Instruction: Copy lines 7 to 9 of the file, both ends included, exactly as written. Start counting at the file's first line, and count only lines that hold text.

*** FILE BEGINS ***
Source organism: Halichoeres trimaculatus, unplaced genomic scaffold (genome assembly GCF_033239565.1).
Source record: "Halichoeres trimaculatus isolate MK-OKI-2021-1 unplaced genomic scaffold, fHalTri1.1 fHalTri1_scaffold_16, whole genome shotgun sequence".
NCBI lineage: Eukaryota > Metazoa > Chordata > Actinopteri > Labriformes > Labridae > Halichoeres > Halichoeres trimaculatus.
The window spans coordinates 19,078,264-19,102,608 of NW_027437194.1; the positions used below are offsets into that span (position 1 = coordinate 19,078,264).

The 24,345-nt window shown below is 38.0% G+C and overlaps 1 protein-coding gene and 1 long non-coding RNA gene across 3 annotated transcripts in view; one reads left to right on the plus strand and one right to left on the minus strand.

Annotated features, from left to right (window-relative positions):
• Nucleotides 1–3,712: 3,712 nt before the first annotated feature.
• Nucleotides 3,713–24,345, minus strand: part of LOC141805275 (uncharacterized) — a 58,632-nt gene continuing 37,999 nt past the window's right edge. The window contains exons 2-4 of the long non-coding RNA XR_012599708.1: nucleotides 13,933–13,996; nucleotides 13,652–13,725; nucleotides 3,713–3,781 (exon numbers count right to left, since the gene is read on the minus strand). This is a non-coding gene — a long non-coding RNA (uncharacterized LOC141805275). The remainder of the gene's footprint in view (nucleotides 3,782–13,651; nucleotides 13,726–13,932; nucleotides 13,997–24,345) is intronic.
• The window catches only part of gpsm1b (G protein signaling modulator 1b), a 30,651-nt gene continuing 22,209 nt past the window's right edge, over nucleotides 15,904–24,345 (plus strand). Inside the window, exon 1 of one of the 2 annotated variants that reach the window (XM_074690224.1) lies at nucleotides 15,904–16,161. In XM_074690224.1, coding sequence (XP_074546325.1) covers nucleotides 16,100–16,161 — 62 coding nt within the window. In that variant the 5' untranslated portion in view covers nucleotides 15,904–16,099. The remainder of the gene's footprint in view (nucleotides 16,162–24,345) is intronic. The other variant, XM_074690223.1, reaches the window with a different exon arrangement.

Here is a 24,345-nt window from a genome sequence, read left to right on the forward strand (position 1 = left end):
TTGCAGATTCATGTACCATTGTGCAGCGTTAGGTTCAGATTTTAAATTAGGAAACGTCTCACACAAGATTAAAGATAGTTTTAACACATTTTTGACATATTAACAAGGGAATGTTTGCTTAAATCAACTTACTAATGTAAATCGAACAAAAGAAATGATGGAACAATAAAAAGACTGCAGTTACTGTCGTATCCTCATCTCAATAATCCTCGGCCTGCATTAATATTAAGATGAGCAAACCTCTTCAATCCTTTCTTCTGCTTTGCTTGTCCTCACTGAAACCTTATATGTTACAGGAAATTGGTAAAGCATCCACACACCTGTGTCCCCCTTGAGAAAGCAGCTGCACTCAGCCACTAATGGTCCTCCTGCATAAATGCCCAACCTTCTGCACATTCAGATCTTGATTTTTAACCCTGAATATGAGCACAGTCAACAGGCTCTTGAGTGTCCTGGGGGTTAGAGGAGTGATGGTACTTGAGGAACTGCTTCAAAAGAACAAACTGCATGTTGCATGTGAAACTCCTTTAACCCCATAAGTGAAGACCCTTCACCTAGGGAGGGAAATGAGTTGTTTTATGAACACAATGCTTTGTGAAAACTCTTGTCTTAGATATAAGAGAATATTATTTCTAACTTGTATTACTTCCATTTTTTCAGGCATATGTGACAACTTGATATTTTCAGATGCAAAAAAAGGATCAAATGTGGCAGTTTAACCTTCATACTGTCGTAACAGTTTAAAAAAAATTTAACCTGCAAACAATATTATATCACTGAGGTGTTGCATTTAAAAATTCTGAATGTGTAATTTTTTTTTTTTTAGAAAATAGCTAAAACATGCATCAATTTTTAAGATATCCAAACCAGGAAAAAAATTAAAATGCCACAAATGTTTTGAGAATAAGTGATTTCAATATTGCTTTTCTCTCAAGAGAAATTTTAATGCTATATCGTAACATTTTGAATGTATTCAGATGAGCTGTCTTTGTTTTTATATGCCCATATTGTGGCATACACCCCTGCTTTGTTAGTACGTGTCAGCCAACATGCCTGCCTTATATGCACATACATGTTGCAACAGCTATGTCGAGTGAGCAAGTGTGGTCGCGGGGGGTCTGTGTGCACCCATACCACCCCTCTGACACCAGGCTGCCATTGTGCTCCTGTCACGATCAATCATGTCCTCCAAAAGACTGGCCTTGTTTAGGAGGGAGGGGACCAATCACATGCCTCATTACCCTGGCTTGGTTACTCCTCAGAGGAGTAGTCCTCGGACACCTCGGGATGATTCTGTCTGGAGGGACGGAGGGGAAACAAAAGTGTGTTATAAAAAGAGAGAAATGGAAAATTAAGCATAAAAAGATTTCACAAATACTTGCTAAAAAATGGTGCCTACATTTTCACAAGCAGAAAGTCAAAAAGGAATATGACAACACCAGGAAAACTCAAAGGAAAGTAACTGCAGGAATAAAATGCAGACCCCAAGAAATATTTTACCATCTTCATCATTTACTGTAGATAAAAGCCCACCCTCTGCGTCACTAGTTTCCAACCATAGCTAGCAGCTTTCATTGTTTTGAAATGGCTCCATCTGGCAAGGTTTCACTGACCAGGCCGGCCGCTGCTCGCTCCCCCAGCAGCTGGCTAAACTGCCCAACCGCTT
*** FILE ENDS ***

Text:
• Nucleotides 1–3,712: 3,712 nt before the first annotated feature.
• Nucleotides 3,713–24,345, minus strand: part of LOC141805275 (uncharacterized) — a 58,632-nt gene continuing 37,999 nt past the window's right edge. The window contains exons 2-4 of the long non-coding RNA XR_012599708.1: nucleotides 13,933–13,996; nucleotides 13,652–13,725; nucleotides 3,713–3,781 (exon numbers count right to left, since the gene is read on the minus strand). This is a non-coding gene — a long non-coding RNA (uncharacterized LOC141805275). The remainder of the gene's footprint in view (nucleotides 3,782–13,651; nucleotides 13,726–13,932; nucleotides 13,997–24,345) is intronic.
• The window catches only part of gpsm1b (G protein signaling modulator 1b), a 30,651-nt gene continuing 22,209 nt past the window's right edge, over nucleotides 15,904–24,345 (plus strand). Inside the window, exon 1 of one of the 2 annotated variants that reach the window (XM_074690224.1) lies at nucleotides 15,904–16,161. In XM_074690224.1, coding sequence (XP_074546325.1) covers nucleotides 16,100–16,161 — 62 coding nt within the window. In that variant the 5' untranslated portion in view covers nucleotides 15,904–16,099. The remainder of the gene's footprint in view (nucleotides 16,162–24,345) is intronic. The other variant, XM_074690223.1, reaches the window with a different exon arrangement.